Jesus Creed

Jesus Creed


Heaven 36

posted by xscot mcknight

We come full circle. In our sketch of the NT evidence, there is enough evidence to conclude that heaven — at least for Peter and for John — is not the final place. The final place is the new heavens and the new earth with a new Jerusalem.
Rev. 21:1 Then I saw a new heaven and a new earth; for the first heaven and the first earth had passed away, and the sea was no more. 2 And I saw the holy city, the new Jerusalem, coming down out of heaven from God, prepared as a bride adorned for her husband.
Rev. 21:10 And in the spirit he carried me away to a great, high mountain and showed me the holy city Jerusalem coming down out of heaven from God.
This leaves this question: Does Jesus teach a new heavens and a new earth? Not in so many terms, but this leaves then the probable reality that for Jesus the word “kingdom” refers both to the reality of God’s presence now and it also refers to the manifestation of God’s final kingdom as well. Hence, in the word “kingdom” we have both now and the new heavens and the new earth.
One point I would suggest is that not everyone used words with the same meaning. It is not like the earliest Christians had a pocket lexicon with words defined by Jesus and they pulled it out at just the right time to get their terms just right. Instead, we have a variety of authors/speakers using terms that overlap and terms that are defined differently. Which also means the NT writers didn’t have one set of ideas for the future that were tied down tightly with specific words. They had an inspired vision of what God would do and each expressed the vision in ways that resonated with that culture at that specific time.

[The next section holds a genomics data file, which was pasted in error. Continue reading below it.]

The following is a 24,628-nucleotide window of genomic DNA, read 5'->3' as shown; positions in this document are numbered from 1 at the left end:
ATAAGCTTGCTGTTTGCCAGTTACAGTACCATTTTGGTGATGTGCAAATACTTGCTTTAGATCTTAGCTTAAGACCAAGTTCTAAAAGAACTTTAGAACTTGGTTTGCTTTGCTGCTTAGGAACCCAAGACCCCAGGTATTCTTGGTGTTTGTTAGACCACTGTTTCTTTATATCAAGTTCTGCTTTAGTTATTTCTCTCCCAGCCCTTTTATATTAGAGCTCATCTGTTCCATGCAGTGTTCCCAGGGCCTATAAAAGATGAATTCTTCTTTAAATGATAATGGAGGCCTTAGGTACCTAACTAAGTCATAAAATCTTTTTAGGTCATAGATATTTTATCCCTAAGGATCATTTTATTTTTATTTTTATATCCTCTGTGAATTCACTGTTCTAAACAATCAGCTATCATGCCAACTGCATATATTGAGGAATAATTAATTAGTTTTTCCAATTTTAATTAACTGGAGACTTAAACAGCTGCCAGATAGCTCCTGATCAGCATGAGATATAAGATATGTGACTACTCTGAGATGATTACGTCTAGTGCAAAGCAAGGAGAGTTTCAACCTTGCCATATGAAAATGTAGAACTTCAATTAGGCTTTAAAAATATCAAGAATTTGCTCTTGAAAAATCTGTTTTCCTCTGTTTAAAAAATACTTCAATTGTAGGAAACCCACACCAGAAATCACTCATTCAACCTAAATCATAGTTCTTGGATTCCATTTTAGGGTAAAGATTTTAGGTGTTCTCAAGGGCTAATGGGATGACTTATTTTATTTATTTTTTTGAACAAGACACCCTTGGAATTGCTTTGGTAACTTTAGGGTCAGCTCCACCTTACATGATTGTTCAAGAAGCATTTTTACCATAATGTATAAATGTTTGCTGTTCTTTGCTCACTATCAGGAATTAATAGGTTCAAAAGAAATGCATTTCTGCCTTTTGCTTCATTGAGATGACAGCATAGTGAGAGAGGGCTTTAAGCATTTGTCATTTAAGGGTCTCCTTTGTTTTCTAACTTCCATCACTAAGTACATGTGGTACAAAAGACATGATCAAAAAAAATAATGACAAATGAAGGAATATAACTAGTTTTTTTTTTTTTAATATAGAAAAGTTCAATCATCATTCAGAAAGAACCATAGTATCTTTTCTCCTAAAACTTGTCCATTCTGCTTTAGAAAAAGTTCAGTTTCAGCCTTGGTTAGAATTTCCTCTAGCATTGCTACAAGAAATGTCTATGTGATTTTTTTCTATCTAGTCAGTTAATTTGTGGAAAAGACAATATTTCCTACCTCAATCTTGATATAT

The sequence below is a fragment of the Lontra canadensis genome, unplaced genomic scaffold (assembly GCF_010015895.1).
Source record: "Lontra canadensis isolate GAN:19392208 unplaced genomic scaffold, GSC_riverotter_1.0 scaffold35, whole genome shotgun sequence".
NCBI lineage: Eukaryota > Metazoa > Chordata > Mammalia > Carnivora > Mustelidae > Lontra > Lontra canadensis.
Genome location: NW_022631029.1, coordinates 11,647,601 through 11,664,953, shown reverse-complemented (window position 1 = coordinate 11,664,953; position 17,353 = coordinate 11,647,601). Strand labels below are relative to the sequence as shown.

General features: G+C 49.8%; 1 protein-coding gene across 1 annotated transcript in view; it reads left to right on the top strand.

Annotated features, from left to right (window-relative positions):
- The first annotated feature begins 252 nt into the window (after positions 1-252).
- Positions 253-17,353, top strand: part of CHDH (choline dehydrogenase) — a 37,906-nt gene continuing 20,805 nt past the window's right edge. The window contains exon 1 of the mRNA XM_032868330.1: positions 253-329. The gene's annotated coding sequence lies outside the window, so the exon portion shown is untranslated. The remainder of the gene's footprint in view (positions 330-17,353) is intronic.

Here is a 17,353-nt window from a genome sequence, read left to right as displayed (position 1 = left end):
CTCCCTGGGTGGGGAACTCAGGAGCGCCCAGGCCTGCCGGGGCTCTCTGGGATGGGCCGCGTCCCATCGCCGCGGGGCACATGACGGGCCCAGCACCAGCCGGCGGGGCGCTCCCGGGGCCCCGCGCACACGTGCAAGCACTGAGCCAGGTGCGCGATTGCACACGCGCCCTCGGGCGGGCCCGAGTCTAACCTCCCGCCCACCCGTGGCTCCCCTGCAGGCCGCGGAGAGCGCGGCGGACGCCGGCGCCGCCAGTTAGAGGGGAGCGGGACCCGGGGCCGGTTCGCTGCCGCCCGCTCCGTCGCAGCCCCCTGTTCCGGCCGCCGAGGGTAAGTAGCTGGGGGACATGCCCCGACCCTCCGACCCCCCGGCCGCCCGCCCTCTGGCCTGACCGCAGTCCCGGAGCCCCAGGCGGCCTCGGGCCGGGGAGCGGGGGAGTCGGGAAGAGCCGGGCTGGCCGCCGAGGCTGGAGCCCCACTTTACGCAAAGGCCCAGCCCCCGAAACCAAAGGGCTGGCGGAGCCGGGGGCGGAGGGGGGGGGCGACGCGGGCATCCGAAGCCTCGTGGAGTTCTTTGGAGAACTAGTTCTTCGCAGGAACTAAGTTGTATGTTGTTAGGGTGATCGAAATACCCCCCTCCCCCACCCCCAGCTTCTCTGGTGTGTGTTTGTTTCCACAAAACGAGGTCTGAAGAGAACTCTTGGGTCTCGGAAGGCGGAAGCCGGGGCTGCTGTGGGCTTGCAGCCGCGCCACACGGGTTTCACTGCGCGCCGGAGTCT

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Diane

posted September 18, 2008 at 6:34 am


“… the NT writers didn?t have one set of ideas for the future that were tied down tightly with specific words. They had an inspired vision of what God would do and each expressed the vision in ways that resonated with that culture at that specific time.” That sounds exactly right to me.
Jesus’ communication of kingdom as both present and future aligns with some of RJS’s blogs on physics ( think …) …



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RJS

posted September 18, 2008 at 7:00 am


Diane,
I think that Scot’s series on heaven fits well with Shults’s discussion of parousia in his last chapter. An important part of the discussion are questions such as: what is heaven, how is heaven used in scripture, what did it mean in 1st century culture, how much of the use is cultural and how much is “literal,” what is the diversity in meaning? New testament (and OT as well) writers are writing and expressing ideas – “God’s Truth” in terms of the vocabulary and cosmology of their day. What does it mean for us today?
John had an inspired vision of what God would do – New Heaven and New Earth – there are new ideas and new horizons opening up. Yet the ideas are expressed in the available cultural terms. What does it mean for us?



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T

posted September 18, 2008 at 7:38 am


Scot,
I have a similar question in line with Diane’s & RJS’s comments. I agree that your description that Diane quoted is the best way to understand how the NT authors were operating. Do you also think there’s a similar way to think about the creation narrative, and other early parts of Genesis? I realize this goes to issues of what “inspired” really means, but in Genesis are we reading “an inspired vision of what God [did] and [the author] expressed the vision in ways that resonated with that culture at that specific time”? And I’m not foreclosing an oral tradition at work here either.



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